In the beginning of his speech the President outlined the main challenges which our planet is facing, among them: Climate and environmental challenges that force us to think about new ways of producing energy; demographic decline, where our societies are confronted with the aging of an old population, a drop in birth rates and migration; the challenge of inequality and acceleration of digital technologies, which deepen the split in society. Geopolitical and anthropological shocks and the pandemics have exposed our vulnerabilities, such as the dependence on foreign countries (an example during the pandemics was the issue of masks and vaccination). Therefore we must learn the lesson that we “rebuild our productive independence, and produce on a European level what we will need today and tomorrow. We must have an educational and social model,” Macron pleaded. Another lesson learned from the pandemics was, as he put it, that we had an “extraordinary acceleration of innovations” (for example the discovery of a vaccination). Hence “innovation is the solution to live a better life, to plan for the nation, the continent and the world and to find solutions that are good for humanity.”
Macron suggested that given the challenges “we need to have a macroeconomic strategy of industrial innovation which allows producing such results.” As well as transform our education system in order to have more success in higher teaching, in the education of apprentices and professionals, as well as ensure employment and unemployment insurance. “France has become the most attractive country in Europe.” It not only recreated since 2 years employment but it also began to reinvest in research and in higher education while at the same time new emphasis was made on redefining “sovereignty.”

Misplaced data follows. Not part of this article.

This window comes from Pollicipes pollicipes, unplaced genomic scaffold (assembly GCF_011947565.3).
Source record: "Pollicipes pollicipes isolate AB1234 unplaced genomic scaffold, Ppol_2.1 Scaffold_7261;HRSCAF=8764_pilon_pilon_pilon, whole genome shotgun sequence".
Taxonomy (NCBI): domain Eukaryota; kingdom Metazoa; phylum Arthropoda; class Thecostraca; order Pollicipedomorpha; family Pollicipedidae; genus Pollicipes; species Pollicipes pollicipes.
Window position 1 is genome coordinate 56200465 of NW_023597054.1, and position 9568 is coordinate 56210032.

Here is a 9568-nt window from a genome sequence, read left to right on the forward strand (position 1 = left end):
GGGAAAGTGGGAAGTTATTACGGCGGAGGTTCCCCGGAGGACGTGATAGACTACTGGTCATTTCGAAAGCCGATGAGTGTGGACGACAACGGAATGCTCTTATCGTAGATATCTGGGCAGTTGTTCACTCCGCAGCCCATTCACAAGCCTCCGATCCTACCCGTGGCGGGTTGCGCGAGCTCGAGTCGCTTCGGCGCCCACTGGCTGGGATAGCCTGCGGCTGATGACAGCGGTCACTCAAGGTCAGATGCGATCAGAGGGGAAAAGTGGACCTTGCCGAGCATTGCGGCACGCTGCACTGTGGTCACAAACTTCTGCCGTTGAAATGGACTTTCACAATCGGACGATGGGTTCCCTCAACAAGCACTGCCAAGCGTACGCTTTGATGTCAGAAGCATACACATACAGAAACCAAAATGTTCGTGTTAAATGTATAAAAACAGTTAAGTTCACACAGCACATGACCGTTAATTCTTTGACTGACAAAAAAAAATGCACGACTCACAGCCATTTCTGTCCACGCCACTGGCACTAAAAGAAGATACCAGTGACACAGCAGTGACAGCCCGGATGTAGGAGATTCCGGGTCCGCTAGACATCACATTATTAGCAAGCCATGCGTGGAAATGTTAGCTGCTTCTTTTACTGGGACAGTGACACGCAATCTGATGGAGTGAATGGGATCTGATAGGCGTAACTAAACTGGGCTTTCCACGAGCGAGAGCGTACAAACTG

Outline for the French 2030 Strategy
Industrial and technological innovations are interlinked, the President emphasized, by stating that “creative innovation by destruction” (innovation de rupture) shows a way out from what is seen as contrast between fundamental research, incremental and technological research and massive industrialization. “Our country will reindustrialize with the help of technological start- ups which are called Deep Tech. There is no industrial France against the France of the Startups (…) we should reinvest in a growth strategy (…) and increase the capacity of the French economy to grow by way of innovation, re-industrialization and by the policy to produce wealth.”